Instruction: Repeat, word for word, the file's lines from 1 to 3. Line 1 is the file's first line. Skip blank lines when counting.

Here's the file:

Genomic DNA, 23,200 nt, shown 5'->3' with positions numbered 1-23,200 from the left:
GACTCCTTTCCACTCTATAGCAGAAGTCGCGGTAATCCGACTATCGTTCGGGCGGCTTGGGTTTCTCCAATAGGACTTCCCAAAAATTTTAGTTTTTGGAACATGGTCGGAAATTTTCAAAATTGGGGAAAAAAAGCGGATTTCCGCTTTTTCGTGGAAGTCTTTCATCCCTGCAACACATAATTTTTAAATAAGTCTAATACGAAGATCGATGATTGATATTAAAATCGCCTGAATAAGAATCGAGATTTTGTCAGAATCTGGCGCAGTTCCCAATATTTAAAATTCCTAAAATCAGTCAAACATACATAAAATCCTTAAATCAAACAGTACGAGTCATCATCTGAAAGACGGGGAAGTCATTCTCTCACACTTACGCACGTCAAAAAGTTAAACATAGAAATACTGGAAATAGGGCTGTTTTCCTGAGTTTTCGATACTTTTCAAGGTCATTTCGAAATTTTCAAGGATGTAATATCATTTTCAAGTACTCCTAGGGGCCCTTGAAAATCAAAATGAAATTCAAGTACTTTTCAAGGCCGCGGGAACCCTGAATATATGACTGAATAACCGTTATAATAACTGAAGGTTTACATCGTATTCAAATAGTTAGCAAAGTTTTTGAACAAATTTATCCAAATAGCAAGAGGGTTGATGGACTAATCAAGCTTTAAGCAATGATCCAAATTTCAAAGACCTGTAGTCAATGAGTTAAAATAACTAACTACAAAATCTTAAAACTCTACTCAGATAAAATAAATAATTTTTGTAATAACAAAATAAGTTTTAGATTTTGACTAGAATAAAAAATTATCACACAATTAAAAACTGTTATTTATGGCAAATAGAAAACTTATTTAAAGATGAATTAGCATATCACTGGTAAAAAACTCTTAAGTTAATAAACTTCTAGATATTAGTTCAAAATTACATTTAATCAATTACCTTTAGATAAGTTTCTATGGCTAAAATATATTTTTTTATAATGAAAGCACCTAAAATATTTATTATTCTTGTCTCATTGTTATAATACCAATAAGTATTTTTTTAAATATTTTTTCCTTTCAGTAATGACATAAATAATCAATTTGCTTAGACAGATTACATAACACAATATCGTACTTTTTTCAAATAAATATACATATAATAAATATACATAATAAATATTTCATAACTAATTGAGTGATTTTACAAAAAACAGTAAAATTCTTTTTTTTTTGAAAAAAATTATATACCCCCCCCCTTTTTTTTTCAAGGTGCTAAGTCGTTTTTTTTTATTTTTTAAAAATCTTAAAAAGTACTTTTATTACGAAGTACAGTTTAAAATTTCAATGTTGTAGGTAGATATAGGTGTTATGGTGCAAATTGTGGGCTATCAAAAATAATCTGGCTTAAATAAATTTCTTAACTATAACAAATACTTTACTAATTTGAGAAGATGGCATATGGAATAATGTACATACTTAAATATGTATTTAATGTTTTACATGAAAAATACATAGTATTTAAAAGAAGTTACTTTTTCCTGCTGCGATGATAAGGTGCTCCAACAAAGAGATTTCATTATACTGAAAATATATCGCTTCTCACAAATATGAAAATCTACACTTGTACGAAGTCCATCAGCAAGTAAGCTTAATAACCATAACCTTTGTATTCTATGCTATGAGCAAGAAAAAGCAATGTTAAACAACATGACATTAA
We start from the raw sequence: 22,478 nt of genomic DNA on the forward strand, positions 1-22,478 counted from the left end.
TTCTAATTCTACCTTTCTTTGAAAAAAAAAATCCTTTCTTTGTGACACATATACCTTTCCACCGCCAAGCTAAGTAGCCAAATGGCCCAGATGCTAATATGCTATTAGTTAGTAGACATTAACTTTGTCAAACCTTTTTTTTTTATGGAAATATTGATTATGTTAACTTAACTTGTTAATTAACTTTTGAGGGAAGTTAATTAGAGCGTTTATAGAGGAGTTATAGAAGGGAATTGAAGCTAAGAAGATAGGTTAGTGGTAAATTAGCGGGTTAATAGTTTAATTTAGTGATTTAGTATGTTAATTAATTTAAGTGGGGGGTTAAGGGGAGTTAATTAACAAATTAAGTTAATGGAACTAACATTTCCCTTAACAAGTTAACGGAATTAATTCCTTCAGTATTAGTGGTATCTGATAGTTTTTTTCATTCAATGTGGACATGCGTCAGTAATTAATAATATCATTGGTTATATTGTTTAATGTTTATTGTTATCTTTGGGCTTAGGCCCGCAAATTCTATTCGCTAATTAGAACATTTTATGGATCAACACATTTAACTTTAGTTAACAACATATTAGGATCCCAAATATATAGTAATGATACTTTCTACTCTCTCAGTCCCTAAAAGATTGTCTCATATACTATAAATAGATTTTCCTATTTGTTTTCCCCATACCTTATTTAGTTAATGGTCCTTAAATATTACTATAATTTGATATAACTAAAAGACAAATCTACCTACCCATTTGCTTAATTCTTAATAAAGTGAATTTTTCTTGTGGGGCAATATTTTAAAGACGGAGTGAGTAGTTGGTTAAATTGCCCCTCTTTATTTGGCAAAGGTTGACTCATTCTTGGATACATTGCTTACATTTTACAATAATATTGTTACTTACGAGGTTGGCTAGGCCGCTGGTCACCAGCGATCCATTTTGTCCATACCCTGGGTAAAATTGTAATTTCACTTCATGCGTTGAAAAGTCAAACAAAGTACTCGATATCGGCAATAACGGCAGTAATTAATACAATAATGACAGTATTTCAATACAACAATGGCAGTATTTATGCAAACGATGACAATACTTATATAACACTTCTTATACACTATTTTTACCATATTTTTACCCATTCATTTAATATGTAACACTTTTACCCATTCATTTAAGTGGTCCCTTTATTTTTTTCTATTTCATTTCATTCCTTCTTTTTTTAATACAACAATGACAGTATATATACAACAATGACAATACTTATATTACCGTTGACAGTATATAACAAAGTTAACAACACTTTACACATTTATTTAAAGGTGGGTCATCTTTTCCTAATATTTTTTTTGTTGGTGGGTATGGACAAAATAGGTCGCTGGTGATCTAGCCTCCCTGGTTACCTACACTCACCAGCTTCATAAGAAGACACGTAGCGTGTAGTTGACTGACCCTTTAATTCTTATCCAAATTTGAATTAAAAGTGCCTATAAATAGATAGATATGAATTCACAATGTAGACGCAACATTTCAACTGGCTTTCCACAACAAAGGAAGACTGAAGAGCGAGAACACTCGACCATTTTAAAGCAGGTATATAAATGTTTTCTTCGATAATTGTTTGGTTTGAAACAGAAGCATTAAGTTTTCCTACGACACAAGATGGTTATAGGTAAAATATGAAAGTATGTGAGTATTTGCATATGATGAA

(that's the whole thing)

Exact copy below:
Genomic DNA, 23,200 nt, shown 5'->3' with positions numbered 1-23,200 from the left:
GACTCCTTTCCACTCTATAGCAGAAGTCGCGGTAATCCGACTATCGTTCGGGCGGCTTGGGTTTCTCCAATAGGACTTCCCAAAAATTTTAGTTTTTGGAACATGGTCGGAAATTTTCAAAATTGGGGAAAAAAAGCGGATTTCCGCTTTTTCGTGGAAGTCTTTCATCCCTGCAACACATAATTTTTAAATAAGTCTAATACGAAGATCGATGATTGATATTAAAATCGCCTGAATAAGAATCGAGATTTTGTCAGAATCTGGCGCAGTTCCCAATATTTAAAATTCCTAAAATCAGTCAAACATACATAAAATCCTTAAATCAAACAGTACGAGTCATCATCTGAAAGACGGGGAAGTCATTCTCTCACACTTACGCACGTCAAAAAGTTAAACATAGAAATACTGGAAATAGGGCTGTTTTCCTGAGTTTTCGATACTTTTCAAGGTCATTTCGAAATTTTCAAGGATGTAATATCATTTTCAAGTACTCCTAGGGGCCCTTGAAAATCAAAATGAAATTCAAGTACTTTTCAAGGCCGCGGGAACCCTGAATATATGACTGAATAACCGTTATAATAACTGAAGGTTTACATCGTATTCAAATAGTTAGCAAAGTTTTTGAACAAATTTATCCAAATAGCAAGAGGGTTGATGGACTAATCAAGCTTTAAGCAATGATCCAAATTTCAAAGACCTGTAGTCAATGAGTTAAAATAACTAACTACAAAATCTTAAAACTCTACTCAGATAAAATAAATAATTTTTGTAATAACAAAATAAGTTTTAGATTTTGACTAGAATAAAAAATTATCACACAATTAAAAACTGTTATTTATGGCAAATAGAAAACTTATTTAAAGATGAATTAGCATATCACTGGTAAAAAACTCTTAAGTTAATAAACTTCTAGATATTAGTTCAAAATTACATTTAATCAATTACCTTTAGATAAGTTTCTATGGCTAAAATATATTTTTTTATAATGAAAGCACCTAAAATATTTATTATTCTTGTCTCATTGTTATAATACCAATAAGTATTTTTTTAAATATTTTTTCCTTTCAGTAATGACATAAATAATCAATTTGCTTAGACAGATTACATAACACAATATCGTACTTTTTTCAAATAAATATACATATAATAAATATACATAATAAATATTTCATAACTAATTGAGTGATTTTACAAAAAACAGTAAAATTCTTTTTTTTTTGAAAAAAATTATATACCCCCCCCCTTTTTTTTTCAAGGTGCTAAGTCGTTTTTTTTTATTTTTTAAAAATCTTAAAAAGTACTTTTATTACGAAGTACAGTTTAAAATTTCAATGTTGTAGGTAGATATAGGTGTTATGGTGCAAATTGTGGGCTATCAAAAATAATCTGGCTTAAATAAATTTCTTAACTATAACAAATACTTTACTAATTTGAGAAGATGGCATATGGAATAATGTACATACTTAAATATGTATTTAATGTTTTACATGAAAAATACATAGTATTTAAAAGAAGTTACTTTTTCCTGCTGCGATGATAAGGTGCTCCAACAAAGAGATTTCATTATACTGAAAATATATCGCTTCTCACAAATATGAAAATCTACACTTGTACGAAGTCCATCAGCAAGTAAGCTTAATAACCATAACCTTTGTATTCTATGCTATGAGCAAGAAAAAGCAATGTTAAACAACATGACATTAA
We start from the raw sequence: 22,478 nt of genomic DNA on the forward strand, positions 1-22,478 counted from the left end.